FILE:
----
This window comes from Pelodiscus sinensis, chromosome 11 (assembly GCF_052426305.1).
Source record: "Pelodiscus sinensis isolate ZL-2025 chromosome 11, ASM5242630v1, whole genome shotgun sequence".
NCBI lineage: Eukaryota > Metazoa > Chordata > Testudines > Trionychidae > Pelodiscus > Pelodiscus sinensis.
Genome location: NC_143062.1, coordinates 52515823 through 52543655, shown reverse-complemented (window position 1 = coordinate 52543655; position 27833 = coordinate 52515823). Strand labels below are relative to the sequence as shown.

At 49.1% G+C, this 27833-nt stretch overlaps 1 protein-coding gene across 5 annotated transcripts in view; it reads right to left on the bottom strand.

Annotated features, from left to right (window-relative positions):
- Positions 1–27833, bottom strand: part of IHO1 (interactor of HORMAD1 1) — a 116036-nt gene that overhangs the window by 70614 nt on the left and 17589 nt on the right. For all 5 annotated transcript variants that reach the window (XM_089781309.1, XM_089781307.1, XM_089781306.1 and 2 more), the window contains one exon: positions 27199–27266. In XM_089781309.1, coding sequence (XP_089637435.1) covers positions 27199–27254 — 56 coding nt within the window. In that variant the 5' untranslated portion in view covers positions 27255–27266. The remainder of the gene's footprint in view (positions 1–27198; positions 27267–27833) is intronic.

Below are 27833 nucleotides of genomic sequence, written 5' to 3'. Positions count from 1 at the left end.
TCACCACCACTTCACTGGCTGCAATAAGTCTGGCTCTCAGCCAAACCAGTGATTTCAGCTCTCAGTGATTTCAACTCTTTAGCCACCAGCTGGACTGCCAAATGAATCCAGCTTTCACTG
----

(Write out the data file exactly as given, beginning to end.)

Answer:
This window comes from Pelodiscus sinensis, chromosome 11 (assembly GCF_052426305.1).
Source record: "Pelodiscus sinensis isolate ZL-2025 chromosome 11, ASM5242630v1, whole genome shotgun sequence".
NCBI lineage: Eukaryota > Metazoa > Chordata > Testudines > Trionychidae > Pelodiscus > Pelodiscus sinensis.
Genome location: NC_143062.1, coordinates 52515823 through 52543655, shown reverse-complemented (window position 1 = coordinate 52543655; position 27833 = coordinate 52515823). Strand labels below are relative to the sequence as shown.

At 49.1% G+C, this 27833-nt stretch overlaps 1 protein-coding gene across 5 annotated transcripts in view; it reads right to left on the bottom strand.

Annotated features, from left to right (window-relative positions):
- Positions 1–27833, bottom strand: part of IHO1 (interactor of HORMAD1 1) — a 116036-nt gene that overhangs the window by 70614 nt on the left and 17589 nt on the right. For all 5 annotated transcript variants that reach the window (XM_089781309.1, XM_089781307.1, XM_089781306.1 and 2 more), the window contains one exon: positions 27199–27266. In XM_089781309.1, coding sequence (XP_089637435.1) covers positions 27199–27254 — 56 coding nt within the window. In that variant the 5' untranslated portion in view covers positions 27255–27266. The remainder of the gene's footprint in view (positions 1–27198; positions 27267–27833) is intronic.

Below are 27833 nucleotides of genomic sequence, written 5' to 3'. Positions count from 1 at the left end.
TCACCACCACTTCACTGGCTGCAATAAGTCTGGCTCTCAGCCAAACCAGTGATTTCAGCTCTCAGTGATTTCAACTCTTTAGCCACCAGCTGGACTGCCAAATGAATCCAGCTTTCACTG